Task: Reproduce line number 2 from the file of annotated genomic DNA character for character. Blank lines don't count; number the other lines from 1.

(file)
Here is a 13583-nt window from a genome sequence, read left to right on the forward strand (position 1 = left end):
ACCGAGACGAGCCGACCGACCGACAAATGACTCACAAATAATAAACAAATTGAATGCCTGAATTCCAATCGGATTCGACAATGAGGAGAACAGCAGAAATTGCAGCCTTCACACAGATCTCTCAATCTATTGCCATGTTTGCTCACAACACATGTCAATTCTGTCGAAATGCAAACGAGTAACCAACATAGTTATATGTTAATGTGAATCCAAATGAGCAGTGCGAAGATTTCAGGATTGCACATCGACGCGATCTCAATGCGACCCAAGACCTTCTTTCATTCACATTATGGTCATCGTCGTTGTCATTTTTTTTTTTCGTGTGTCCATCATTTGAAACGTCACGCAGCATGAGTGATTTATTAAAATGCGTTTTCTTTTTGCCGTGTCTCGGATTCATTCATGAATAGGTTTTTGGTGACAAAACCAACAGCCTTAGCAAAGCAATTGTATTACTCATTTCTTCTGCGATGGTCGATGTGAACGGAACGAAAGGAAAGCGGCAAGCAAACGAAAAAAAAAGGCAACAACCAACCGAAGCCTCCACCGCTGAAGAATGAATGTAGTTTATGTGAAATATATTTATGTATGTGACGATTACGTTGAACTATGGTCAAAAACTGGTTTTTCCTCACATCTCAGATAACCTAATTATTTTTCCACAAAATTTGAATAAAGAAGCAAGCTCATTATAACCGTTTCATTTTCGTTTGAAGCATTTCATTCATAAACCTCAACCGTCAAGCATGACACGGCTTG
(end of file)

ACCGAGACGAGCCGACCGACCGACAAATGACTCACAAATAATAAACAAATTGAATGCCTGAATTCCAATCGGATTCGACAATGAGGAGAACAGCAGAAATTGCAGCCTTCACACAGATCTCTCAATCTATTGCCATGTTTGCTCACAACACATGTCAATTCTGTCGAAATGCAAACGAGTAACCAACATAGTTATATGTTAATGTGAATCCAAATGAGCAGTGCGAAGATTTCAGGATTGCACATCGACGCGATCTCAATGCGACCCAAGACCTTCTTTCATTCACATTATGGTCATCGTCGTTGTCATTTTTTTTTTTCGTGTGTCCATCATTTGAAACGTCACGCAGCATGAGTGATTTATTAAAATGCGTTTTCTTTTTGCCGTGTCTCGGATTCATTCATGAATAGGTTTTTGGTGACAAAACCAACAGCCTTAGCAAAGCAATTGTATTACTCATTTCTTCTGCGATGGTCGATGTGAACGGAACGAAAGGAAAGCGGCAAGCAAACGAAAAAAAAAGGCAACAACCAACCGAAGCCTCCACCGCTGAAGAATGAATGTAGTTTATGTGAAATATATTTATGTATGTGACGATTACGTTGAACTATGGTCAAAAACTGGTTTTTCCTCACATCTCAGATAACCTAATTATTTTTCCACAAAATTTGAATAAAGAAGCAAGCTCATTATAACCGTTTCATTTTCGTTTGAAGCATTTCATTCATAAACCTCAACCGTCAAGCATGACACGGCTTG